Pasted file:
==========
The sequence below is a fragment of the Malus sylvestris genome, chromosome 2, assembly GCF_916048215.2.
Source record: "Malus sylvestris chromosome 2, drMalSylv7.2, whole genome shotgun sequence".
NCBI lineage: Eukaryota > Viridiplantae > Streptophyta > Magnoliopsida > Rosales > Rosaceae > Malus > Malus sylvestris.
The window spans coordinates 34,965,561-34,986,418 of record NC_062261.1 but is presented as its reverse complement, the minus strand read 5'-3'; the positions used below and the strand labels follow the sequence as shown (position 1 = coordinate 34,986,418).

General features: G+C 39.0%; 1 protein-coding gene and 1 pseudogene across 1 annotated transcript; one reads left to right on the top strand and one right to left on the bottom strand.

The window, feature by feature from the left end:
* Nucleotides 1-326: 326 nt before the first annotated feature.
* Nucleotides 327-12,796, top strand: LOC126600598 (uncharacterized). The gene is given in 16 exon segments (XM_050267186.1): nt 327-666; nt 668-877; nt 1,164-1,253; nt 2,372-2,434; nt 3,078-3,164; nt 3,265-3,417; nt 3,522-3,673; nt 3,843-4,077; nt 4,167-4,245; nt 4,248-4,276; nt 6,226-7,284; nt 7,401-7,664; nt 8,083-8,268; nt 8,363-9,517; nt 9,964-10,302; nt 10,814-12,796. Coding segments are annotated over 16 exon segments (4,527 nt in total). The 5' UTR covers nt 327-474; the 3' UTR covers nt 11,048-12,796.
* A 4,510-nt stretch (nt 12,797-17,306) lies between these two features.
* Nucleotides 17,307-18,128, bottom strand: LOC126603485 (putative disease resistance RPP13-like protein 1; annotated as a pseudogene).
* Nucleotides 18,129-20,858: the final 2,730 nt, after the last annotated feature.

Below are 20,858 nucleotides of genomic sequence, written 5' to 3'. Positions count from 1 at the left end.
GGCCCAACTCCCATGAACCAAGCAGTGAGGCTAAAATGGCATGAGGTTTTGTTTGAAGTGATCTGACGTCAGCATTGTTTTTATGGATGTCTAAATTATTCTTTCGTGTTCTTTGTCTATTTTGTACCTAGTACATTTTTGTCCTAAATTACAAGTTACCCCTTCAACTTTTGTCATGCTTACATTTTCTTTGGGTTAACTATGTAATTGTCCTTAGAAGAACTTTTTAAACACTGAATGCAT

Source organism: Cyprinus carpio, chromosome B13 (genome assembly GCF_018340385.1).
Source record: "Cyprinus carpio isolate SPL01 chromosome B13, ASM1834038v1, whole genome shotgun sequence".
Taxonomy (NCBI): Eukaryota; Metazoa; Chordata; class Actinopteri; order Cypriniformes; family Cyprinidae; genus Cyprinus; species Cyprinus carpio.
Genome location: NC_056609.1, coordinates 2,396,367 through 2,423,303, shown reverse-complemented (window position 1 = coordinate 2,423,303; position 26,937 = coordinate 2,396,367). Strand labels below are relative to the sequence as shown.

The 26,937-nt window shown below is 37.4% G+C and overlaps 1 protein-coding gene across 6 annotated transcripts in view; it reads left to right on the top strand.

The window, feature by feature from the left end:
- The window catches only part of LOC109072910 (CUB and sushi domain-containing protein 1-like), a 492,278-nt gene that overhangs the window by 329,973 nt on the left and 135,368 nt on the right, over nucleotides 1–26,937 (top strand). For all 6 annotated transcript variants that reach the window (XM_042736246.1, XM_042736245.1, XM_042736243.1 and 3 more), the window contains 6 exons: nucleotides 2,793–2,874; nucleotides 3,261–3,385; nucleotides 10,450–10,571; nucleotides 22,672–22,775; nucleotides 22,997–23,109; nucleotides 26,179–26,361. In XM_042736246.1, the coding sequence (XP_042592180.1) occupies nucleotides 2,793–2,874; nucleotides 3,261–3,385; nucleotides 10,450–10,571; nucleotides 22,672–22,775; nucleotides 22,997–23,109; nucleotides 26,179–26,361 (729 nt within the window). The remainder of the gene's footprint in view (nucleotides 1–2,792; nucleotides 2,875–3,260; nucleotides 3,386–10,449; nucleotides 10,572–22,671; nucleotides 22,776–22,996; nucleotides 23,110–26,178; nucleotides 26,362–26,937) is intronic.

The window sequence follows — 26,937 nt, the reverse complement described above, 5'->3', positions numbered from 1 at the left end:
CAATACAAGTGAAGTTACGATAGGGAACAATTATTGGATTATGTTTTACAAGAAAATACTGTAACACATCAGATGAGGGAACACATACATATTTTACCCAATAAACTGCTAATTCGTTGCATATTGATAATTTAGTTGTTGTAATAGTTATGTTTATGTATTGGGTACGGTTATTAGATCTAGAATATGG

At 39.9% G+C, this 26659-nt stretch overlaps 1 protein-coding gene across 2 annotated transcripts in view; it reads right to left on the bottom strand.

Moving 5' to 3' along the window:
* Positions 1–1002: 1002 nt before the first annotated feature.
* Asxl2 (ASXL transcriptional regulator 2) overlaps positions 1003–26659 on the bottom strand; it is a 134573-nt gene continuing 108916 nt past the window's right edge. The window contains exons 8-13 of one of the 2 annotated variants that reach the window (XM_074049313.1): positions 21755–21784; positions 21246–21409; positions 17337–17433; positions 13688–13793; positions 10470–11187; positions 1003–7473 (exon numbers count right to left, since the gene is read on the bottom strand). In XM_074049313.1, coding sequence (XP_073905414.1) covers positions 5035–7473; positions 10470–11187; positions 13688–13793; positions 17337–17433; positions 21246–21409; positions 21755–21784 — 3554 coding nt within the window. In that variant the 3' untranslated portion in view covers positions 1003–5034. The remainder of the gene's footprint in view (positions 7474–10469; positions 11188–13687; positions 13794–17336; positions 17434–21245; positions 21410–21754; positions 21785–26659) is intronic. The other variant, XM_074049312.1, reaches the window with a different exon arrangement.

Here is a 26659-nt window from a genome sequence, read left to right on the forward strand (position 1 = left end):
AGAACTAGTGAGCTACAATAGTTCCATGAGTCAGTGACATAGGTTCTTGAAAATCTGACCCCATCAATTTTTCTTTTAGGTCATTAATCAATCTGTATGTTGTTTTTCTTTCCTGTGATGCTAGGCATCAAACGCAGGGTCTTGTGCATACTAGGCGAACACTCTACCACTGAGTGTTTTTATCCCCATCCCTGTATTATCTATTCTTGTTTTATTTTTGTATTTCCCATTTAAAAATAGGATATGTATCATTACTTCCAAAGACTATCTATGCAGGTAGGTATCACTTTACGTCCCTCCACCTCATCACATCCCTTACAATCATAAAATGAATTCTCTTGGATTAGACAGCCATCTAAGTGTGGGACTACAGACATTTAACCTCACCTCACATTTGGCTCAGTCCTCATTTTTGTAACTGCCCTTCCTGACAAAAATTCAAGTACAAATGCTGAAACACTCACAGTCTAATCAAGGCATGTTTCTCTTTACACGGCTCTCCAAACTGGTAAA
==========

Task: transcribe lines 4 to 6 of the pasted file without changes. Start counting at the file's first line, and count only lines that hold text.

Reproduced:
The window spans coordinates 34,965,561-34,986,418 of record NC_062261.1 but is presented as its reverse complement, the minus strand read 5'-3'; the positions used below and the strand labels follow the sequence as shown (position 1 = coordinate 34,986,418).

General features: G+C 39.0%; 1 protein-coding gene and 1 pseudogene across 1 annotated transcript; one reads left to right on the top strand and one right to left on the bottom strand.

The window, feature by feature from the left end: